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Power to the people

"For too long, central government has hoarded and concentrated power. Trying to improve people’s lives by imposing decisions, setting targets and demanding inspections from Whitehall simply doesn’t work. It creates bureaucracy. It leaves no room for adaptation to reflect local circumstances or innovation to deliver services more effectively and at lower cost. And it leaves people feeling ‘done to’ and imposed upon - the very opposite of the sense of participation and involvement on which a healthy democracy thrives. "

Boris Johnson, Prime Minister, launching the Localism Act

Aware that the top down model of government tends to create a democratic deficit, the Government introduced the Localism Act in 2011. Since then it has been possible for those at the bottom of the power hierarchy to challenge 'orders from above' and to make a case for the the fulfiment of their own aspirations. The need for such a countervailing mechanism is obvious. As you move up from the electorate, each layer of government becomes more remote from the reality of the lives of the people they govern. Take a look at the simplistic and admittedly crude chart below to see local government in perspective.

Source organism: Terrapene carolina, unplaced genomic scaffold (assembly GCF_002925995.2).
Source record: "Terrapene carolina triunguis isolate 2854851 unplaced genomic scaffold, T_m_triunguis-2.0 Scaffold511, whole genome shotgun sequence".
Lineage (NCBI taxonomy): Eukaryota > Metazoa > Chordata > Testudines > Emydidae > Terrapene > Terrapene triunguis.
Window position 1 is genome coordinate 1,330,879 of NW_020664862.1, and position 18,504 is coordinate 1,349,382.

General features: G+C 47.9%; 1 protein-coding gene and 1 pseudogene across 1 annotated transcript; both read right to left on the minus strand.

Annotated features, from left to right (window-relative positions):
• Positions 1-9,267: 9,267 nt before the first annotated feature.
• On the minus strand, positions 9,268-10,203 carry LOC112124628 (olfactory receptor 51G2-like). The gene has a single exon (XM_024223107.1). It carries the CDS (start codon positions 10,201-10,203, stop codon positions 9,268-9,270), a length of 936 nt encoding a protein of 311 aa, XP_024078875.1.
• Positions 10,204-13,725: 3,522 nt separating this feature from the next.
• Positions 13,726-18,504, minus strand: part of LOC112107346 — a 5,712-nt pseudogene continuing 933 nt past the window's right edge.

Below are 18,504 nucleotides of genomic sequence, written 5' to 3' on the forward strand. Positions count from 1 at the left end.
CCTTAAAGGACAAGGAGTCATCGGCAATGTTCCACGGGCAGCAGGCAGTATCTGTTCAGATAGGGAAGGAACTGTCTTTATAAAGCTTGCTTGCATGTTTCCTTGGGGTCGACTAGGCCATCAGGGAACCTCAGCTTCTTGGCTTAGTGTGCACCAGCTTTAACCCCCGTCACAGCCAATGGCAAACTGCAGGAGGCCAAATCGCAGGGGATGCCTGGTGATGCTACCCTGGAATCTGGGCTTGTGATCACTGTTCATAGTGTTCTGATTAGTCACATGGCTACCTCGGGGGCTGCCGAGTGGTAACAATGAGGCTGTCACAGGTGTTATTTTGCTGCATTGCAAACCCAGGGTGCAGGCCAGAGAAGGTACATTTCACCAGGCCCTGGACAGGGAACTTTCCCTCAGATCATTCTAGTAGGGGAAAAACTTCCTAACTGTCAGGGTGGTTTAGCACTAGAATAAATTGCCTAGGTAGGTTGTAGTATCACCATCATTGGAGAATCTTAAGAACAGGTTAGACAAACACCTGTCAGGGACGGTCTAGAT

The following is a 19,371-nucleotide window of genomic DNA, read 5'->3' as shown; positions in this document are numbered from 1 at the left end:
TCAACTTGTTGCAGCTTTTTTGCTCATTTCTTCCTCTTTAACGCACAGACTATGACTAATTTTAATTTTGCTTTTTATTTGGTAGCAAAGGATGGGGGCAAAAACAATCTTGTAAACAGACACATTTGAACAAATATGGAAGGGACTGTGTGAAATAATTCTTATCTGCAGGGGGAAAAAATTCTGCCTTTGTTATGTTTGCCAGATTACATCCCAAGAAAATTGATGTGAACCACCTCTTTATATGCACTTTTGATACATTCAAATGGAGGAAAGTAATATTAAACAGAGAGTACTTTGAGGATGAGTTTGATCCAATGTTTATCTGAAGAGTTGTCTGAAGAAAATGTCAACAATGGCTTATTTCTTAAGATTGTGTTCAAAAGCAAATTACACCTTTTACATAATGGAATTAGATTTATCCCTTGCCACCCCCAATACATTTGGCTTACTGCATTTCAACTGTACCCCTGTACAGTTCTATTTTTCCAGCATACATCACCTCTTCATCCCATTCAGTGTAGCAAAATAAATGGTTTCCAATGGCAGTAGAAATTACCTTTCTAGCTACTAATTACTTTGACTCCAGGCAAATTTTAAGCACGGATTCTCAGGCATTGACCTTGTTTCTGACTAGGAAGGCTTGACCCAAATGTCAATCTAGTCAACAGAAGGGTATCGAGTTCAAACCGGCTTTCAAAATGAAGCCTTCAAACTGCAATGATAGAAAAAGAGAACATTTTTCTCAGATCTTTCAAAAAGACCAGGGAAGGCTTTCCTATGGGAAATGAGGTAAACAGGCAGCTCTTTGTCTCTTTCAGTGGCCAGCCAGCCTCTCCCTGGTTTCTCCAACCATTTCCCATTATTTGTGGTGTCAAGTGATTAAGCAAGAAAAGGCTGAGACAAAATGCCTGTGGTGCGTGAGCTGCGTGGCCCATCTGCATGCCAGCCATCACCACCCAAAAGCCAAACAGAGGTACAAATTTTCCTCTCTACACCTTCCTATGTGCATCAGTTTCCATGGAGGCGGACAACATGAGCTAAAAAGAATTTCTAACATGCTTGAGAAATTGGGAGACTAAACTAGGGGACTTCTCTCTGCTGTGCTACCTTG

Ringwood Town Council is the first level of government above the people. Its role has to be to represent and to champion the interests of Ringwood. Why? Because the next level up, the New Forest District council, is responsible for a total of some 37 town councils, all of which are competing for the district council's attention and money. It is not the role of a district council to know the particuler needs and aspirations of every one of its towns. That is the role of the town council.

Before the Localism Act, the town councils had little power. But the Localism Act (and one of its offspring, the Neighbourhood Plan process) set out to adjust this imbalance.. Of course district councils, with their wider responsibilities, retain power over district wide issues. But now town councils, with their intimate knowledge of their own town, can listen to the people of the town and fight their corner. The Localism Act was a bold, innovative intiative designed to revitalise the faltering concept of democracy by giving more of a say to the people. It presented an exhilirating opportunity. Town councils that seize the opportunity really can make a difference.

Underlying the Localism Act is the concept of Subsidiarity, the principle that power should be devolved to the lowest level possible of the power structure. This means that issues that are essentially of concern within a town and that do not directly affect those outside the town should be dealt with by the town council which should of course ensure they are fully aware of the needs and aspirations of the townspeople who elect them.


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